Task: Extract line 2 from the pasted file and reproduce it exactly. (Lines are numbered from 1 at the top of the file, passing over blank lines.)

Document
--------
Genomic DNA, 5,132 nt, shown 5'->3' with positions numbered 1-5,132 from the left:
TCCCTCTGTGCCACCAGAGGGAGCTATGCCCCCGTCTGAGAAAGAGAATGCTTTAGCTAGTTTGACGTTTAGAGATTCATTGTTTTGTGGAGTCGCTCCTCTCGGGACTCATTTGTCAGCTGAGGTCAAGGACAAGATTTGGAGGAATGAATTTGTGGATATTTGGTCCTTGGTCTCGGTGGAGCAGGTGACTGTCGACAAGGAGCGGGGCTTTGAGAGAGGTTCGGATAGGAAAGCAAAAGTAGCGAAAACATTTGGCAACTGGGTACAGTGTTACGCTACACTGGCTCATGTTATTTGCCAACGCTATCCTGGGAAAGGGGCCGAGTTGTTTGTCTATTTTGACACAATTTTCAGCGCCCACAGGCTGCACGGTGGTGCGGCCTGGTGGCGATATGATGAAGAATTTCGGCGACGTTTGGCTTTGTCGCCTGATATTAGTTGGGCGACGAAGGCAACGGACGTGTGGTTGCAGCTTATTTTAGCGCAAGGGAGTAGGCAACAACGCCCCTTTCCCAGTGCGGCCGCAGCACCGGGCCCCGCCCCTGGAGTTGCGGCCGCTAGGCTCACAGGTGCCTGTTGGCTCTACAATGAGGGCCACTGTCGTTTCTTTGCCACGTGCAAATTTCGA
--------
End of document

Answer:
TCCCTCTGTGCCACCAGAGGGAGCTATGCCCCCGTCTGAGAAAGAGAATGCTTTAGCTAGTTTGACGTTTAGAGATTCATTGTTTTGTGGAGTCGCTCCTCTCGGGACTCATTTGTCAGCTGAGGTCAAGGACAAGATTTGGAGGAATGAATTTGTGGATATTTGGTCCTTGGTCTCGGTGGAGCAGGTGACTGTCGACAAGGAGCGGGGCTTTGAGAGAGGTTCGGATAGGAAAGCAAAAGTAGCGAAAACATTTGGCAACTGGGTACAGTGTTACGCTACACTGGCTCATGTTATTTGCCAACGCTATCCTGGGAAAGGGGCCGAGTTGTTTGTCTATTTTGACACAATTTTCAGCGCCCACAGGCTGCACGGTGGTGCGGCCTGGTGGCGATATGATGAAGAATTTCGGCGACGTTTGGCTTTGTCGCCTGATATTAGTTGGGCGACGAAGGCAACGGACGTGTGGTTGCAGCTTATTTTAGCGCAAGGGAGTAGGCAACAACGCCCCTTTCCCAGTGCGGCCGCAGCACCGGGCCCCGCCCCTGGAGTTGCGGCCGCTAGGCTCACAGGTGCCTGTTGGCTCTACAATGAGGGCCACTGTCGTTTCTTTGCCACGTGCAAATTTCGA